"Thought you'd be late for dinner," James said as the two of them sat down. Peter was blotchy pink, the way he looked right before he had to do anything really difficult in class, his look of fear. Remus saw his hands tremble. "We were going to send out a search."
"Us?" Remus said, and clapped James on the back. "We're fine. Tip-top."
"Visited the Dungeons, looking for a change of scenery," Peter added. His voice cracked a little bit. "Interesting trip."
"You'll have to tell us all about it," James replied. "We also need to figure out who else has spare time for the younger years--" and then Lily and Sirius sat down.
"I cannot believe your girlfriend, Potter," Sirius said. "She nearly took my head off in our study session."
Lily calmly started serving for everyone. Only then did Remus notice there was actually food in front of him. His thoughts had been going around and around in circles so much that he'd all but forgotten eating, drinking. There were too many other things on his mind. "It was supposed to be practice for the practical exam," she explained, patiently dishing up the mashed potatoes.
"Your girlfriend is a menace," Sirius said. "How's the escort service?"
James glared at him. "Very well, thank you," and then he sighed. "As I was going to say, it's working better than we'd imagined. Between Gus and me, we sorted out someone to herd all the lowerclassmen to and fro for the whole week. In truth, they were glad of it."
"They're scared," Lily replied, spooning out the bowl of carrots next. "The second years I was with last hour practically ran from the greenhouses back to their common rooms."
Remus immediately felt guilty. "Do you need any more volunteers?" and James nodded. Of course he did. Remus told him, "I have fifth and sixth free tomorrow."
"Have you considered asking the teachers?" Peter asked gingerly. Remus didn't miss the little tremble still in his hands. "After all, this is a little out of our--"
"They're busy, haven't you noticed?" James told him curtly. "We were asked to take care of it. They're all still looking for," and he looked at the tabletop. "Clues."
"Start with Novus spells and the Fallacis charm, then," Remus said suddenly. "Peter and I followed Snape just now, and he let it slip."
Sirius immediately turned around to look across the hall. Only a few Slytherin students were eating at the table. Remus thought for a moment. It had been a while since they'd seen that table even half-full. "You went on your own? With *Peter*?" Sirius asked. "Are you mental?"
"We were fine," Remus answered. "Lit hallways, watched our backs."
"Regardless," James interrupted, "I can't believe his fucking nerve. He actually told you that?"
"He was following some of the other Slytherins to the Dungeons," Remus answered. "I, well," and he looked sheepish. "I goaded him until he was mad enough to tell me. Seemed quite proud that he could finally let someone in on it, to be honest."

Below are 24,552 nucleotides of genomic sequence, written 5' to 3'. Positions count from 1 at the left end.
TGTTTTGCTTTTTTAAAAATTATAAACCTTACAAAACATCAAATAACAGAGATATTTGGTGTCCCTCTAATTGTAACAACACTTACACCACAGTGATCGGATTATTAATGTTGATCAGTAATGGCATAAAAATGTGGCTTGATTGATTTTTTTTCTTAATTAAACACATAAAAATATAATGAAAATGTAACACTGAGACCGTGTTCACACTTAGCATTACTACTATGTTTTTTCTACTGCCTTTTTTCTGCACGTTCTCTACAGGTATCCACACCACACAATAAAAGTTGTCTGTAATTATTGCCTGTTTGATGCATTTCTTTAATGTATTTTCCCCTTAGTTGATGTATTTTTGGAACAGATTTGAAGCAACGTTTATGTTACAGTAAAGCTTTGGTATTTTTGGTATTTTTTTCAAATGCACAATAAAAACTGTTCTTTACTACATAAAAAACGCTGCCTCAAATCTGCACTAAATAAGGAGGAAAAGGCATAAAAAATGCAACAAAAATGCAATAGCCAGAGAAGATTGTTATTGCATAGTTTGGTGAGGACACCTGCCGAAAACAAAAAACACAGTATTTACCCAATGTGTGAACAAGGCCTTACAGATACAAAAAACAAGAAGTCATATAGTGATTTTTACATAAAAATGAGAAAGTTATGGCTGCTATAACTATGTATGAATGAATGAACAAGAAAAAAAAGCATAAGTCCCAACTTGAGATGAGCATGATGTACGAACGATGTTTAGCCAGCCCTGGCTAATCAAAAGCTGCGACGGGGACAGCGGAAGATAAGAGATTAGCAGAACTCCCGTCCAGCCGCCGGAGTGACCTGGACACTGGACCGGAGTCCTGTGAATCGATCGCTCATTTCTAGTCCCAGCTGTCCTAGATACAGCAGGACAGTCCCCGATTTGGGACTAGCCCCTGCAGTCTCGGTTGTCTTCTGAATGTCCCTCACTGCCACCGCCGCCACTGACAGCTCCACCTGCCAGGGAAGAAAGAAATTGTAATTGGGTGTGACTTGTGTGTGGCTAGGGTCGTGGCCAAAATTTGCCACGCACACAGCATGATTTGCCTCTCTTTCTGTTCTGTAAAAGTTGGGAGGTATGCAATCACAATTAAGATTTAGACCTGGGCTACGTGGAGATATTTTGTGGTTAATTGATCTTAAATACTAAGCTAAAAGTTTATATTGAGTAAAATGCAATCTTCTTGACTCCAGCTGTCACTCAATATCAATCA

"It's sick," Lily said, looking completely disgusted. "If *only* we could catch them."
Remus still hadn't eaten a bite of food. He wasn't even hungry. Theresa and a friend came into the hall, after watching the first years sit down in a group together, and joined them. "I don't know what's worse," she said, low, "lying to them about the fact that they're perfectly safe, or having to check around every corner before we go around it in case there's something else horrific to see."
James stared at his plate. "It takes a while to set up the illusion," he said, "so I think it has to be done at night, when they'd have enough privacy." Remus saw Sirius sit up a little straighter; they'd nearly caught whoever it was in broad daylight, out at the lake - but no need for anyone else to know about it. Not quite yet.
Theresa's friend - Remus thought her name was Tracy, and he thought she was in Hufflepuff - was hovering over her shoulder. "Sit down, by all means," Lily said, belatedly. "Like the House tables mean a damn thing anymore."
Tracy sat. "Martha wants to talk to you two," she said, looking at James and Lily, "tomorrow night. She said eight thirty, Prefects' study. Full on meeting for the upper levels at nine." Tracy suddenly flushed. "I mean, she wanted to ask if that was all right. She knows you're the Head Boy and Girl, but--"
James cut her off. "We'll be there. Eight thirty. Everyone at nine. Do the teachers know the sixth and seventh years will be out of their common rooms that late?"
Theresa nodded. "Martha told her Head, she said she'd take care of it." Her plate was empty; she hadn't even gone for the food. "Besides," she added, twisting her hands around her napkin, "not all sixth and seventh years. Just Hufflepuff, Ravenclaw, and Gryffindor."
Remus looked up and saw McGonagall standing in the archway, looking at them. Her face was as composed as ever, but she tapped her wristwatch, and raised an eyebrow. Remus glanced at his own watch, and saw it was nearly six thirty; they'd have two hours for her tutorial, if that. "I think we have to see a lady about a spell, chaps," he muttered, and then added, "and lady."
Lily stood up. "Eight thirty," she said, and everyone else stood up, too. "And I admit," she added, "the thought of any of the Slytherins up past nine has already depressed me."
Remus looked back at their corner of the table; there were their plates, untouched. Peter slotted himself between James and Sirius automatically, and his eyes darted around the room. Lily walked out without even a glance to anyone else; James had his arms crossed and stared at her back. Sirius started to follow Peter, but then looked back at Remus, and reached over to grab Remus's hand.
Remus was fairly sure that when Lily had said "*depressed*" what she really meant was "*scared*."
"This is unlikely," McGonagall said, "to come up on even the most difficult N.E.W.T." The five of them were standing in the center of her classroom, wands out and rather nervous. "Ideally," she continued, "we would do this with a Boggart. However, if I recall your Defense Against the Dark Arts classes in third year, instead of a Dementor we would be dealing with a headless corpse," and she looked at Sirius, "a giant slug," and she looked at Peter, "tarantulas," and she looked at Lily, "perhaps your family," and she levelled a much gentler gaze on James and finally Remus, as she finished, "and the moon. Therefore, we'll just have to make do. We'll try with a Boggart later."